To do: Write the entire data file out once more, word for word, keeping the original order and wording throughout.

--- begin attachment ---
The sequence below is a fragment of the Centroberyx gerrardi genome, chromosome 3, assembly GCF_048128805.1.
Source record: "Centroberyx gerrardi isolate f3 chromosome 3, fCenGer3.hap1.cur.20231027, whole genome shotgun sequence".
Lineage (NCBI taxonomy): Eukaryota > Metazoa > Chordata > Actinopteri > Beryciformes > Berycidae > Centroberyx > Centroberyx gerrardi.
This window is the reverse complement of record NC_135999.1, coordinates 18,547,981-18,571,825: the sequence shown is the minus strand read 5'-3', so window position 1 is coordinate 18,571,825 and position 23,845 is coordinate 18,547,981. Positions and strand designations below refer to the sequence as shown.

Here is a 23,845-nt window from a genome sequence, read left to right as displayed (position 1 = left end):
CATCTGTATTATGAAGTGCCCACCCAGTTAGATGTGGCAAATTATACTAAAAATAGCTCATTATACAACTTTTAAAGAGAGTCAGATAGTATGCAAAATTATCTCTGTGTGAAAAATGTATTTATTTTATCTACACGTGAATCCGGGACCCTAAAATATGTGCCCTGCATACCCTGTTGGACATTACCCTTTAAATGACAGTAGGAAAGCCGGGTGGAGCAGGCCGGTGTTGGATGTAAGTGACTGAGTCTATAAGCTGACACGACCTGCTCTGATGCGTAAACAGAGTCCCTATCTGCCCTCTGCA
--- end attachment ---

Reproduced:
The sequence below is a fragment of the Centroberyx gerrardi genome, chromosome 3, assembly GCF_048128805.1.
Source record: "Centroberyx gerrardi isolate f3 chromosome 3, fCenGer3.hap1.cur.20231027, whole genome shotgun sequence".
Lineage (NCBI taxonomy): Eukaryota > Metazoa > Chordata > Actinopteri > Beryciformes > Berycidae > Centroberyx > Centroberyx gerrardi.
This window is the reverse complement of record NC_135999.1, coordinates 18,547,981-18,571,825: the sequence shown is the minus strand read 5'-3', so window position 1 is coordinate 18,571,825 and position 23,845 is coordinate 18,547,981. Positions and strand designations below refer to the sequence as shown.

Here is a 23,845-nt window from a genome sequence, read left to right as displayed (position 1 = left end):
CATCTGTATTATGAAGTGCCCACCCAGTTAGATGTGGCAAATTATACTAAAAATAGCTCATTATACAACTTTTAAAGAGAGTCAGATAGTATGCAAAATTATCTCTGTGTGAAAAATGTATTTATTTTATCTACACGTGAATCCGGGACCCTAAAATATGTGCCCTGCATACCCTGTTGGACATTACCCTTTAAATGACAGTAGGAAAGCCGGGTGGAGCAGGCCGGTGTTGGATGTAAGTGACTGAGTCTATAAGCTGACACGACCTGCTCTGATGCGTAAACAGAGTCCCTATCTGCCCTCTGCA